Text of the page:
Suburban Physical Therapy Center has a long standing relationship with our community, providing physical therapy, injury prevention, and community wellness for over 30 years. The scope of our practice includes treatment of orthopedic and neurological conditions that involve infants and toddlers.
As a Direct Access provider, a prescription is not required for your child to receive our services.
And stay tuned for information about the children's classes that will be held at the Verona Community Center in the near future!
Pediatric physical therapy is a specialty that deals with the wide variety of diagnoses that may affect your child's overall development from 0 to 18 years of age. Depending on the age, disability, and setting, the role of the pediatric physical therapist differs greatly. However, the primary role that the pediatric therapist assumes is to be an advocate for you and your child.
Pediatric physical therapists help to ensure that your child's physical performance in every day activities is at its best. Therapists rely on the implementation of their expert knowledge of the neurological, musculoskeletal, cardiopulmonary, and integumentary (skin) systems to help your child in any one of the following ways:
Treating your child includes examining, evaluating, and assessing the areas in which your child may have difficulty functioning and then incorporating activities to address these areas. After examining your child, the therapist will make an evaluation of his findings using any combination of standardized tests, observations, and/or clinical expertise.
Once an assessment has been reached, your therapist will discuss his findings with you and educate you on your child's needs; educating caregivers (and your child when possible) on the nature or extent of injury, disability, and the prognosis is an essential component of pediatric physical therapy and helps to keep the caregiver involved and informed of the child's progress. You will also review the plan of care with your therapist, which will entail a discussion of the number of visits, frequency, duration of physical therapy, prognosis, and home activities you must do with your child to help him excel in his areas of difficulty.
Together, you will then create an individualized program specific to your child's goals and/or the family's goals. Activities in the form of play are provided to help your child be better motivated to reach his goals. Your role as a caregiver and your compliance with your child's home program are extremely important for a successful plan of care.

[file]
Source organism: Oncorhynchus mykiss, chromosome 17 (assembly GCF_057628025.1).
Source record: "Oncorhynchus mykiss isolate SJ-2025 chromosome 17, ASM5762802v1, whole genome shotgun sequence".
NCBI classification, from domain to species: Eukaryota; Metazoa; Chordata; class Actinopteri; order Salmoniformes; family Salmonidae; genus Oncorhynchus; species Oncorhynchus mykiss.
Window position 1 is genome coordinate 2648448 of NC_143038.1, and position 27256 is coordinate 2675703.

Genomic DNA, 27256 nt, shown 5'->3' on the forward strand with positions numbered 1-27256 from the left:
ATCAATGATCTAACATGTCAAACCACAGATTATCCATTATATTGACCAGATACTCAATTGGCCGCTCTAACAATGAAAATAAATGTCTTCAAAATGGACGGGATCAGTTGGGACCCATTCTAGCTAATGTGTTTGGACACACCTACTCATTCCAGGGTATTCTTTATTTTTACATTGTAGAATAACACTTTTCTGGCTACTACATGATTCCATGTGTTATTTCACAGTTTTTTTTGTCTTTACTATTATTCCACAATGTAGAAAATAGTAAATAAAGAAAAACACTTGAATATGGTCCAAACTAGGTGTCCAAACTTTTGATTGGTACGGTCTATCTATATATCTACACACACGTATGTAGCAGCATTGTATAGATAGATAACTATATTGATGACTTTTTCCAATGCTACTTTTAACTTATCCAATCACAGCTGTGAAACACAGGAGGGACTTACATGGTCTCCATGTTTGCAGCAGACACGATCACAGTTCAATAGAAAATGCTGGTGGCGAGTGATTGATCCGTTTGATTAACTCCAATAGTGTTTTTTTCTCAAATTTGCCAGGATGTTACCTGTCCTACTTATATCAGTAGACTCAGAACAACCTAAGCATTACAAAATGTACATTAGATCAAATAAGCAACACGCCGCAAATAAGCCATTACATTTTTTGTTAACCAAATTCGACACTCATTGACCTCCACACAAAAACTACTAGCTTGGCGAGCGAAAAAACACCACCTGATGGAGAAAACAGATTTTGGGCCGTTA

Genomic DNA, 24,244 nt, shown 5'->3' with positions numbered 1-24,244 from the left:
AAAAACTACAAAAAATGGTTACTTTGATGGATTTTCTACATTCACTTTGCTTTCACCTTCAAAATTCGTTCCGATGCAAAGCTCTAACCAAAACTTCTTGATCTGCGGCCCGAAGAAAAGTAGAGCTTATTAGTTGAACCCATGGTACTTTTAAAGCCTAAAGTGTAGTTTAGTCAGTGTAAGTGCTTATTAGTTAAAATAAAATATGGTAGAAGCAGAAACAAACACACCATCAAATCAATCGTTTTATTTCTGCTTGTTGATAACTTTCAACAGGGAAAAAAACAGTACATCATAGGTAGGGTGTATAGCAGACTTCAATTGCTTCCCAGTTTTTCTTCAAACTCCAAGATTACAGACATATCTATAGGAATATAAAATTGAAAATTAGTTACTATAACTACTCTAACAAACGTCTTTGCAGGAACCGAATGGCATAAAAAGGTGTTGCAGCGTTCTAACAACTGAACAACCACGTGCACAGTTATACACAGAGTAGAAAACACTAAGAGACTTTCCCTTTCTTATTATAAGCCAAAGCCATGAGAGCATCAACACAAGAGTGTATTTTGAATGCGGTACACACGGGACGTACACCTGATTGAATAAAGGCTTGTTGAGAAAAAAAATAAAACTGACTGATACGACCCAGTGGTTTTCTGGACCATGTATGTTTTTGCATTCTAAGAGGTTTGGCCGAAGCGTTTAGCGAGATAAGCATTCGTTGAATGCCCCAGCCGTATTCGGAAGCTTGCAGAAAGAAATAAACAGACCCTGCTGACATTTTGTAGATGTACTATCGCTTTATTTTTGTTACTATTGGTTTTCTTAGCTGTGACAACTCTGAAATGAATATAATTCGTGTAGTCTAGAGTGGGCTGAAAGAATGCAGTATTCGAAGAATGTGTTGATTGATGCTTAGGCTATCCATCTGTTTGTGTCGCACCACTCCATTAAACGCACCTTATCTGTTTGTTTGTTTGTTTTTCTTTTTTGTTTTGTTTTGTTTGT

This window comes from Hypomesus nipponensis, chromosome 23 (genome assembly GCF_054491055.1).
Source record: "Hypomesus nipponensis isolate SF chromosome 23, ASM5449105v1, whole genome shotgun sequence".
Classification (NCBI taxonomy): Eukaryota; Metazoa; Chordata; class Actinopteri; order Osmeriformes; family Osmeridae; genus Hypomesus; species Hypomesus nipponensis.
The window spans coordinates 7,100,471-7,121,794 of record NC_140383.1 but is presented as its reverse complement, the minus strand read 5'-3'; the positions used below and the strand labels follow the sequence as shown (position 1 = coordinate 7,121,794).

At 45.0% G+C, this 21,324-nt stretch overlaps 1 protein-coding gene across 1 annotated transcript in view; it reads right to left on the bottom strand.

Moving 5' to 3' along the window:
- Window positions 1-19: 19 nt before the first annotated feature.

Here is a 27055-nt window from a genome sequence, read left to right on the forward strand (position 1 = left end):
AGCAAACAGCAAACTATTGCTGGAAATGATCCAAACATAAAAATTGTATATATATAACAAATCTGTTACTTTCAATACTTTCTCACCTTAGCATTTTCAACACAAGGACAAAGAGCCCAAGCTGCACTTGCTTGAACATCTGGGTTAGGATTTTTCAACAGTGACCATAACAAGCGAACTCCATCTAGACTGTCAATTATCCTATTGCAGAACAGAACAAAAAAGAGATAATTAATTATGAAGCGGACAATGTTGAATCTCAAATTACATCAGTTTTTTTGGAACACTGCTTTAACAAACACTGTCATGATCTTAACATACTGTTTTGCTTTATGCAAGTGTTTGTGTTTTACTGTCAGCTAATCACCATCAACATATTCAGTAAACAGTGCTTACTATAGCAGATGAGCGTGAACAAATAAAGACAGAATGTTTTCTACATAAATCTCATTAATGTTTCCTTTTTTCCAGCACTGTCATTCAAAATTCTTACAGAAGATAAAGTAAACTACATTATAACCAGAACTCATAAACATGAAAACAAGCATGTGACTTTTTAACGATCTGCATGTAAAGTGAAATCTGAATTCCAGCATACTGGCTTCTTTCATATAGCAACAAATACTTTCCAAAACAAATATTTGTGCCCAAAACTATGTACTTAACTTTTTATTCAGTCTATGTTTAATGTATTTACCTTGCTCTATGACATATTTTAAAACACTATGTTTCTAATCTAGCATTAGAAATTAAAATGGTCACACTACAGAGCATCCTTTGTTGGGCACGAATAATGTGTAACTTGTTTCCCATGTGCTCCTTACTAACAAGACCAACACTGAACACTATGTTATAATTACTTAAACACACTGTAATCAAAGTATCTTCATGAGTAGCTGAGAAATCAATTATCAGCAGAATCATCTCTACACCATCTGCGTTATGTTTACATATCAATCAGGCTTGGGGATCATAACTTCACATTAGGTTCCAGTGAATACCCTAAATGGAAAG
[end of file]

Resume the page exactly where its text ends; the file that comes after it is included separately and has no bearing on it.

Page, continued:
However, please keep in mind that your needs are just as important as your child's needs. In many instances, your pediatric therapist can advocate your needs to the appropriate agencies, which may help to provide you with assistance.
At Suburban, we specialize in treating children 0-18 with musculoskeletal injuries, infants and toddlers with gross motor developmental delay, Down's Syndrome, cerebral palsy.
There are many treatment approaches that pediatric therapists draw from in the 0-3 age population. For example, a therapist may employ hands-on techniques with your child with developmental delay to help facilitate necessary movements or to extinguish adverse ones. The therapist may also incorporate specific positioning strategies and activities to assist your child in achieving age-appropriate developmental milestones. Since treatment time and frequency are limited on a weekly basis, therapists rely on the caregivers to carry out a home program to be performed regularly with their child; the therapist emphasizes educating you on how to perform these therapeutic activities with your child. Your impact on the delivery of care is very important and compliance is essential.
Therapists use strengthening and endurance activities for children with many neurological and developmental disabilities; these diagnoses may include cerebral palsy, Down's syndrome, muscular dystrophies, and hypotonia. With regards to cerebral palsy, much of the research has shown that strengthening exercises and fitness programs can help improve the gait, overall strength, and self-concept in adolescent children with cerebral palsy (Eagleton, 2004). Please go to the Health Professionals section for more information on how physical therapy has been shown to benefit children with CP.
This is a concern that is often asked by parents. With the exception of a diagnosed neurological condition, parents should understand that there is a given range for every developmental milestone. With walking, for example, although many children begin their first steps between 10 and 12 months, the actual range falls between 11-15 months; in fact, in one study of over 2000 Canadian infants, about 90% of the infants began their first steps around 13.5 months (Piper/Darrah 1995). In addition, if your child was born prematurely, she/he may be delayed in achieving the typical milestones for a child born at term.